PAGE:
Sylvia Rummel had heard the family stories about her great-great-great grandfather being a part of the Underground Railroad in the 1800s, but it wasn't until recently that more light was shed on his involvement.
Rummel, of Fulton, started making some calls last week to find out more about her ancestor, Jonathan Cable. About a month ago, her cousin had sent her an old photograph of Cable that has been in the family for generations. Cable is Rummel's mother's maiden name, and the photograph had been in the possession of Rummel's great-aunt, Joyce Cable Miller, until she died last March at the age of 104. Her great-aunt had always identified one of the men in the photo as Jonathan Cable and one of the others as Levi Coffin. Rummel said the black family in the photo is thought to be a slave family Cable and Coffin were hiding at Cable's house, a stop along the Underground Railroad.
According to historical records, Coffin was well-known for his efforts to help slaves escape to freedom in the north and is sometimes referred to as the "president of the Underground Railroad." Coffin moved to Cincinnati, Ohio, in 1847, where Cable was living.
Rummel called Saundra Jackson to talk to her about the photo and glean more information about Coffin and Cable. Jackson is the secretary/treasurer of the Levi Coffin House Association, an organization the operates the Levi Coffin State Historic Site in Fountain City, Ind.
Jackson said the association is only aware of four photographs of Coffin in existence, so the possibility of there being another one was an exciting one. Coffin mentions Cable in his book, "Reminiscences of Levi Coffin."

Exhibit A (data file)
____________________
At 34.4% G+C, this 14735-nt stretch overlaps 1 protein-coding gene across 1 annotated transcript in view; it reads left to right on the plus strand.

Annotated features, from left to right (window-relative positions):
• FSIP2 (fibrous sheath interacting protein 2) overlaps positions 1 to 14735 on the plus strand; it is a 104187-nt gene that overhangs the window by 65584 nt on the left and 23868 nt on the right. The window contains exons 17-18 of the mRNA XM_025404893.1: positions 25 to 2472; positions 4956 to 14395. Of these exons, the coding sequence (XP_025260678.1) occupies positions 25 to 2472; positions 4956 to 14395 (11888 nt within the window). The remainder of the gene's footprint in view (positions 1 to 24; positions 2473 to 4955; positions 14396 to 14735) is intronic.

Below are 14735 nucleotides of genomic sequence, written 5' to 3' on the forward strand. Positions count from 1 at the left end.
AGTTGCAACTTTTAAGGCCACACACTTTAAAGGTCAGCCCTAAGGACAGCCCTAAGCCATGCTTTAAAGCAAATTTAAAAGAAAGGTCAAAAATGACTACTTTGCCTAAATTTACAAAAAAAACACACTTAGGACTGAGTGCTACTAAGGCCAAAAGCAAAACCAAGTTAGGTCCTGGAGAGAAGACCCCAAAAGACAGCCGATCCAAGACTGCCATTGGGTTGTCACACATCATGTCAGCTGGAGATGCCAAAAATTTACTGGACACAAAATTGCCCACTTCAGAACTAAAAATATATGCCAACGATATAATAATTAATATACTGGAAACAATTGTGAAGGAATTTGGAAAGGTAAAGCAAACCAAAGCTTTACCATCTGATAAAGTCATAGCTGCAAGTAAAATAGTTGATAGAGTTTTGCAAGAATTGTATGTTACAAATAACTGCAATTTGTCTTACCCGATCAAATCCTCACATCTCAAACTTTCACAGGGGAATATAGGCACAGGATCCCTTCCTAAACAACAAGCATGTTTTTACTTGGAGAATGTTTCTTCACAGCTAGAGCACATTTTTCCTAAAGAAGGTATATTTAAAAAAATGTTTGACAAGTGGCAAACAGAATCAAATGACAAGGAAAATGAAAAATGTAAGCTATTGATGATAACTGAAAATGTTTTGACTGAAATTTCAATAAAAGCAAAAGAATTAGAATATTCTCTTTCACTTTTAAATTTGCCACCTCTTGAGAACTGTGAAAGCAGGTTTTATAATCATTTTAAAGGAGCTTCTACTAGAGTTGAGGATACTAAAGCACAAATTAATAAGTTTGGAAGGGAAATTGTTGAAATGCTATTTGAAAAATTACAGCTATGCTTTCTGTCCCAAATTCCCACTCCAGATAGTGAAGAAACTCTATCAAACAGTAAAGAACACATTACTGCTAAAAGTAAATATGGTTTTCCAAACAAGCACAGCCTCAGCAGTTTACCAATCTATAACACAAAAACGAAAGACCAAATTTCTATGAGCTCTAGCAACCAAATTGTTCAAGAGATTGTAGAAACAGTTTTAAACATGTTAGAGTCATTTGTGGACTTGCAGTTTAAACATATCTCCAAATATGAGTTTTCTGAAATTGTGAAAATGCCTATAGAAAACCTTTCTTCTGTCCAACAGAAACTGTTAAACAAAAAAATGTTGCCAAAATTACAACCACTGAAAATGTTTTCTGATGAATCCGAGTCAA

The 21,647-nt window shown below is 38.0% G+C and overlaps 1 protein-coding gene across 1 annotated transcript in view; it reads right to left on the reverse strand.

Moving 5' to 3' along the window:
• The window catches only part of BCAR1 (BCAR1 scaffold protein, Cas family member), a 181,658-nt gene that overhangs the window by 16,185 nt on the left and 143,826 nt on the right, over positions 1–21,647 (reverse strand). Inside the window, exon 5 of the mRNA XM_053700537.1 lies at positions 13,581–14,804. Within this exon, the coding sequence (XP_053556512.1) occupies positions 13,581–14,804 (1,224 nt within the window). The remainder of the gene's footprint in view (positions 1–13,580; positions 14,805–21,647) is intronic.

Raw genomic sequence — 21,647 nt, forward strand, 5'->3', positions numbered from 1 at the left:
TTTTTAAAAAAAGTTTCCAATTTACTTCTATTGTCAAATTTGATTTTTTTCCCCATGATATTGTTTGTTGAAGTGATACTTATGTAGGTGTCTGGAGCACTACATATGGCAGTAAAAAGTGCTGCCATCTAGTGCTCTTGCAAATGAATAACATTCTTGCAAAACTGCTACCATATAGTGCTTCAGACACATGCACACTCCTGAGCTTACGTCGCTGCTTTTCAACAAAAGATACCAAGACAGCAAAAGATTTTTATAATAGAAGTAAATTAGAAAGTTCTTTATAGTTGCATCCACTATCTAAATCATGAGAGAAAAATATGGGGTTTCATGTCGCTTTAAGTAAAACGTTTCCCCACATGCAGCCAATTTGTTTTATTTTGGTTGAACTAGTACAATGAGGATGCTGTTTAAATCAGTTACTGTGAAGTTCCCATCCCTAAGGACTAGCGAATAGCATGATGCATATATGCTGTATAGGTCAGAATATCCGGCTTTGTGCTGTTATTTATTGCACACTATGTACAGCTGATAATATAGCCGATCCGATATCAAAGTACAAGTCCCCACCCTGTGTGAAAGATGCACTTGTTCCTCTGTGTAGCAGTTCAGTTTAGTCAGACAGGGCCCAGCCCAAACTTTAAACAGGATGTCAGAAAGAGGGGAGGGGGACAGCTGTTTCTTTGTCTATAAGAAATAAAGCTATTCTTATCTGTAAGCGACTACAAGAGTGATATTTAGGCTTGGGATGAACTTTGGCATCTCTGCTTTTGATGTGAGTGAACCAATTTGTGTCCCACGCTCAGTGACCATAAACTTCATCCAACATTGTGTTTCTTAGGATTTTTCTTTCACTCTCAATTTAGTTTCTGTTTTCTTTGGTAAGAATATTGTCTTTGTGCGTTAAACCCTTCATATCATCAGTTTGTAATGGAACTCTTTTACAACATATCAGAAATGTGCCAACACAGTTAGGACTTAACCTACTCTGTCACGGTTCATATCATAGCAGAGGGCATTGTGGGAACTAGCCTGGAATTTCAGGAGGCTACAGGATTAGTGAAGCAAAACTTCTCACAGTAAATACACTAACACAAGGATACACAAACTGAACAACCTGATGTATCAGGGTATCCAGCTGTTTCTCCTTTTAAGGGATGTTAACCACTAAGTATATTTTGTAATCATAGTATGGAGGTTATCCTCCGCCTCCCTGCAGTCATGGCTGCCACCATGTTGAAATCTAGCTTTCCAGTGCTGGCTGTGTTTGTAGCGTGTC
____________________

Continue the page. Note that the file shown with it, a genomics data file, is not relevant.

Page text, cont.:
"We know that there's a connection between (the Cable) family and Levi Coffin," Jackson said.
Rummel sent a copy of her family's photograph to Jackson, which Jackson said will be added to the collection at a new visitors center that's being built at the Levi Coffin House. She said each new piece of information adds to the association's knowledge of the Underground Railroad, especially since much of the inner workings of the Railroad had to be kept secret for so long.
"It's kind of like a puzzle putting the Underground Railroad back together," Jackson said.
Rummel said she's proud that her relative, a Presbyterian minister, was involved with the Underground Railroad. Rummel said with it being Black History Month, it seemed a good time for her to dig into the past and try and find out more about her great-great-great grandfather and the Underground Railroad. Being able to read Coffin's comments about her ancestor helps her to get an idea of him.
"It's nice to know something that's detailed about a relative that's that far back," Rummel said.